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Re: Standard text for collation of Greek OT texts?

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  • Bryan Cox
    ... For example, my original thought was to collate a MS against Rahlf s Septuaginta, observing and noting any differences. On second thought, I wondered if
    Message 1 of 7 , Feb 25, 2008
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      --- In textualcriticism@yahoogroups.com, James Miller <jamtata@...>
      > To get started in ensuring that I've understood you
      > correctly, could you please say more about what you
      > mean when you say "collating Greek OT manuscripts?"

      For example, my original thought was to collate a MS "against"
      Rahlf's Septuaginta, observing and noting any differences. On second
      thought, I wondered if Rahlf's was really the modern "standard" for
      collation. More than one person has suggested the Göttingen edition
      (as long as the texts fall within what has been completed to this
      point, which mine do).

      > If you're looking for something like classification of
      > readings into text types, such as is done in NT TC
      > circles, I would remark initially that this enterprise
      > seems to be in an even less well developed state in
      > LXX studies than it is in NT studies. If that's what
      > you're getting at, please let me know and I can make
      > some more remarks in a subsequent post.

      My second question was something along these lines, just for my own
      edification and not for what I am attempting to do. However, I
      certainly would not mind further information along these lines.

      > I think these sorts of characterization (of text type)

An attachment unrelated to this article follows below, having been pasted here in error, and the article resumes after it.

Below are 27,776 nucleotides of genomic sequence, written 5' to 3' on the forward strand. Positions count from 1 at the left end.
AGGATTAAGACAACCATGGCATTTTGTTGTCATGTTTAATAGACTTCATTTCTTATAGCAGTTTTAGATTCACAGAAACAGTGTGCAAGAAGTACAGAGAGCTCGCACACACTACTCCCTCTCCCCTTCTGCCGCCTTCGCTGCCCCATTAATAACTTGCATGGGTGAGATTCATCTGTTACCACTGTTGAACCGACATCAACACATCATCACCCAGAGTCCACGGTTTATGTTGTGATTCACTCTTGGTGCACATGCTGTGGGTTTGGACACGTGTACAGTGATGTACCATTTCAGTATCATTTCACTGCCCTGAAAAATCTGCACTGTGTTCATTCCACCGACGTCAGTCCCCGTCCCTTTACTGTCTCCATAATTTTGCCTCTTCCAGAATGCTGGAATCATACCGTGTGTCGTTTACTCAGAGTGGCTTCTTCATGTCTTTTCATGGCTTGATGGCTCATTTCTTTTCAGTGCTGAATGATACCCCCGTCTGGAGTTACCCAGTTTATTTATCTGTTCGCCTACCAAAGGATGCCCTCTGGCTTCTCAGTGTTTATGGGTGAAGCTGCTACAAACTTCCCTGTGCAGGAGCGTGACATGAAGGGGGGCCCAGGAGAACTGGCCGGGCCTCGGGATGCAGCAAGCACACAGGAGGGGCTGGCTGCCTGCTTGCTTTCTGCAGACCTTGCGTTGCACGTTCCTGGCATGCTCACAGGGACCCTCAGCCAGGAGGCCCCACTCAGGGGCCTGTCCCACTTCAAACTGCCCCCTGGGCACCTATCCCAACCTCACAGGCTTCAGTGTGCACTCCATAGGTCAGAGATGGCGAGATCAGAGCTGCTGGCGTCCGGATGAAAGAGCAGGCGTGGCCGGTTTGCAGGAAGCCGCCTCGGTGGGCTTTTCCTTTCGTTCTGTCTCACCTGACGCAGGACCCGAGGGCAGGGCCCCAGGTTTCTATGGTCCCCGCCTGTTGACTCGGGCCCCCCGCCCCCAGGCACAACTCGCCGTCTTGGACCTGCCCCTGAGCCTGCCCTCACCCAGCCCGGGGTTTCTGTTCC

> have been only partially worked out, and even then for
      > only very limited portions of the OT in Greek. The
      > matter is complicated by the fact that some of the
      > so-called "recensions," e.g., Theodotion, appear to
      > pre-date their alleged formulators.

      Interesting. I did not realize that these "recensions" had not been
      worked out (in at least in some detail) already.

      > PS This discussion may be more appropriate to the LXX
      > listserv at http://groups.yahoo.com/group/lxx/

      I have posted my question there as well.

      Thanks,
      Bryan Cox
      Plano, Tx
    • James Miller
      ... Rahlfs s hand edition is a sort of trial run for the later Goettingen edition. It was meant to establish some general guidelines for the larger, more
      Message 2 of 7 , Feb 25, 2008
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        --- Bryan Cox <b_coxus@...> wrote:

        > For example, my original thought was to collate a MS
        > "against"
        > Rahlf's Septuaginta, observing and noting any
        > differences. On second
        > thought, I wondered if Rahlf's was really the modern
        > "standard" for
        > collation. More than one person has suggested the
        > Göttingen edition
        > (as long as the texts fall within what has been
        > completed to this
        > point, which mine do).

        Rahlfs's hand edition is a sort of "trial run" for the
        later Goettingen edition. It was meant to establish
        some general guidelines for the larger, more complex
        project that would follow it--like which books would
        be included, what the apparatus would be like, etc.
        Both Rahlfs's hand edition and the later Goettingen
        utilize what's called an "eclectic approach." What